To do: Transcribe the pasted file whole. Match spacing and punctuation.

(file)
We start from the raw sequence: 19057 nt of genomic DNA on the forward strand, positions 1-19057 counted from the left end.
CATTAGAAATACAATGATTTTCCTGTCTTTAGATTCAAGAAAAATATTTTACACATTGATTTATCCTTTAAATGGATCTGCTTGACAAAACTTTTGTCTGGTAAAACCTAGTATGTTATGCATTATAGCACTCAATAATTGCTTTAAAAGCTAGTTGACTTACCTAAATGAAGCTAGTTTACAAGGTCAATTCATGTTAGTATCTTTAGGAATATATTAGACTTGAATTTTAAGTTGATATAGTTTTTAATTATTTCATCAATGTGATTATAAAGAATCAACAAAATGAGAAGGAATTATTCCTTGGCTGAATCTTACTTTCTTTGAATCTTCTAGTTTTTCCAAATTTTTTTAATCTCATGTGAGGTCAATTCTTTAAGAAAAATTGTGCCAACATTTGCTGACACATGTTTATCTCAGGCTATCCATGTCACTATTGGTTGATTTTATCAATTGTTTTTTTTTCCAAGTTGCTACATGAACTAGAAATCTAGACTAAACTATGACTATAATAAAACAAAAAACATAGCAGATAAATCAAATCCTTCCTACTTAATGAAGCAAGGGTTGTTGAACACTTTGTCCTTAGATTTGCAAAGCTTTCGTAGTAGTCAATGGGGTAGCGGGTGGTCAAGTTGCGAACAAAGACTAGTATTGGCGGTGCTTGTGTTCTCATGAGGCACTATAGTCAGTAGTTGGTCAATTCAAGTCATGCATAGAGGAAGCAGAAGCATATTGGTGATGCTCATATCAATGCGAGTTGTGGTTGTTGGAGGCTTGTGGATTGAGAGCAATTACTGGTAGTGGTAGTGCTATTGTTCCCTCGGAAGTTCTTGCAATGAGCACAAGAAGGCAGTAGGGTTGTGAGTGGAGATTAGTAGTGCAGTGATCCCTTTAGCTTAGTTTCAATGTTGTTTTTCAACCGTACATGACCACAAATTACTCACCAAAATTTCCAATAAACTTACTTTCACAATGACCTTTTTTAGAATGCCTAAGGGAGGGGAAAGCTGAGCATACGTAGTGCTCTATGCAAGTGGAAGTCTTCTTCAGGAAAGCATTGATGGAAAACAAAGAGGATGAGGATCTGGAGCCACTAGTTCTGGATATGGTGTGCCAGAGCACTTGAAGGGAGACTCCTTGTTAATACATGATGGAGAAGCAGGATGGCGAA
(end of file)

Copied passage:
We start from the raw sequence: 19057 nt of genomic DNA on the forward strand, positions 1-19057 counted from the left end.
CATTAGAAATACAATGATTTTCCTGTCTTTAGATTCAAGAAAAATATTTTACACATTGATTTATCCTTTAAATGGATCTGCTTGACAAAACTTTTGTCTGGTAAAACCTAGTATGTTATGCATTATAGCACTCAATAATTGCTTTAAAAGCTAGTTGACTTACCTAAATGAAGCTAGTTTACAAGGTCAATTCATGTTAGTATCTTTAGGAATATATTAGACTTGAATTTTAAGTTGATATAGTTTTTAATTATTTCATCAATGTGATTATAAAGAATCAACAAAATGAGAAGGAATTATTCCTTGGCTGAATCTTACTTTCTTTGAATCTTCTAGTTTTTCCAAATTTTTTTAATCTCATGTGAGGTCAATTCTTTAAGAAAAATTGTGCCAACATTTGCTGACACATGTTTATCTCAGGCTATCCATGTCACTATTGGTTGATTTTATCAATTGTTTTTTTTTCCAAGTTGCTACATGAACTAGAAATCTAGACTAAACTATGACTATAATAAAACAAAAAACATAGCAGATAAATCAAATCCTTCCTACTTAATGAAGCAAGGGTTGTTGAACACTTTGTCCTTAGATTTGCAAAGCTTTCGTAGTAGTCAATGGGGTAGCGGGTGGTCAAGTTGCGAACAAAGACTAGTATTGGCGGTGCTTGTGTTCTCATGAGGCACTATAGTCAGTAGTTGGTCAATTCAAGTCATGCATAGAGGAAGCAGAAGCATATTGGTGATGCTCATATCAATGCGAGTTGTGGTTGTTGGAGGCTTGTGGATTGAGAGCAATTACTGGTAGTGGTAGTGCTATTGTTCCCTCGGAAGTTCTTGCAATGAGCACAAGAAGGCAGTAGGGTTGTGAGTGGAGATTAGTAGTGCAGTGATCCCTTTAGCTTAGTTTCAATGTTGTTTTTCAACCGTACATGACCACAAATTACTCACCAAAATTTCCAATAAACTTACTTTCACAATGACCTTTTTTAGAATGCCTAAGGGAGGGGAAAGCTGAGCATACGTAGTGCTCTATGCAAGTGGAAGTCTTCTTCAGGAAAGCATTGATGGAAAACAAAGAGGATGAGGATCTGGAGCCACTAGTTCTGGATATGGTGTGCCAGAGCACTTGAAGGGAGACTCCTTGTTAATACATGATGGAGAAGCAGGATGGCGAA